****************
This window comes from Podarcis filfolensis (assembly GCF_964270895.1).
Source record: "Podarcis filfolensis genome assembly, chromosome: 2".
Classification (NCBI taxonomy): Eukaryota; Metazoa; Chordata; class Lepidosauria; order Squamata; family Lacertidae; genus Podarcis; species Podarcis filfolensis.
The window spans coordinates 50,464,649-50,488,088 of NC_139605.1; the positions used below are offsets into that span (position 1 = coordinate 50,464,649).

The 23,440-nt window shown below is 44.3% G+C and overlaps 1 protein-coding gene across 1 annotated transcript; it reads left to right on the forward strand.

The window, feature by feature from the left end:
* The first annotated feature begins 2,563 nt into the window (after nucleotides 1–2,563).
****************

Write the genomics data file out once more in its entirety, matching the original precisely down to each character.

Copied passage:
This window comes from Podarcis filfolensis (assembly GCF_964270895.1).
Source record: "Podarcis filfolensis genome assembly, chromosome: 2".
Classification (NCBI taxonomy): Eukaryota; Metazoa; Chordata; class Lepidosauria; order Squamata; family Lacertidae; genus Podarcis; species Podarcis filfolensis.
The window spans coordinates 50,464,649-50,488,088 of NC_139605.1; the positions used below are offsets into that span (position 1 = coordinate 50,464,649).

The 23,440-nt window shown below is 44.3% G+C and overlaps 1 protein-coding gene across 1 annotated transcript; it reads left to right on the forward strand.

The window, feature by feature from the left end:
* The first annotated feature begins 2,563 nt into the window (after nucleotides 1–2,563).